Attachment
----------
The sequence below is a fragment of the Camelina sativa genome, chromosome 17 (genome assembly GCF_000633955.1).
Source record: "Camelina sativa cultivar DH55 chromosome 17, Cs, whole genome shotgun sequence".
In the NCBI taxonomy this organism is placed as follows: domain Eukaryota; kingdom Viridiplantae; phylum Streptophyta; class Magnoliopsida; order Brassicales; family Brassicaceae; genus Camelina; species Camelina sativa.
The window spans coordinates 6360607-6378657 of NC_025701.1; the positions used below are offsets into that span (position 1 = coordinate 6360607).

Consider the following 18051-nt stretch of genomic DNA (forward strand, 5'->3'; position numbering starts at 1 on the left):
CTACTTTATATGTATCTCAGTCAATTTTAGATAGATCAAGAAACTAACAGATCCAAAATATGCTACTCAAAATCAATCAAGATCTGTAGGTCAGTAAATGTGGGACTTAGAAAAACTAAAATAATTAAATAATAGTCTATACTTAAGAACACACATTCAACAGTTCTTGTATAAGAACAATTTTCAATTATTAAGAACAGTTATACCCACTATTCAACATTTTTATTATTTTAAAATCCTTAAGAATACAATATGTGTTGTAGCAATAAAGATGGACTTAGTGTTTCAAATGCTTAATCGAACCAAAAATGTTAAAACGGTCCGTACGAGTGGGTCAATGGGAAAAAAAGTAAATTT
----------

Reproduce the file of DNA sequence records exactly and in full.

The sequence below is a fragment of the Camelina sativa genome, chromosome 17 (genome assembly GCF_000633955.1).
Source record: "Camelina sativa cultivar DH55 chromosome 17, Cs, whole genome shotgun sequence".
In the NCBI taxonomy this organism is placed as follows: domain Eukaryota; kingdom Viridiplantae; phylum Streptophyta; class Magnoliopsida; order Brassicales; family Brassicaceae; genus Camelina; species Camelina sativa.
The window spans coordinates 6360607-6378657 of NC_025701.1; the positions used below are offsets into that span (position 1 = coordinate 6360607).

Consider the following 18051-nt stretch of genomic DNA (forward strand, 5'->3'; position numbering starts at 1 on the left):
CTACTTTATATGTATCTCAGTCAATTTTAGATAGATCAAGAAACTAACAGATCCAAAATATGCTACTCAAAATCAATCAAGATCTGTAGGTCAGTAAATGTGGGACTTAGAAAAACTAAAATAATTAAATAATAGTCTATACTTAAGAACACACATTCAACAGTTCTTGTATAAGAACAATTTTCAATTATTAAGAACAGTTATACCCACTATTCAACATTTTTATTATTTTAAAATCCTTAAGAATACAATATGTGTTGTAGCAATAAAGATGGACTTAGTGTTTCAAATGCTTAATCGAACCAAAAATGTTAAAACGGTCCGTACGAGTGGGTCAATGGGAAAAAAAGTAAATTT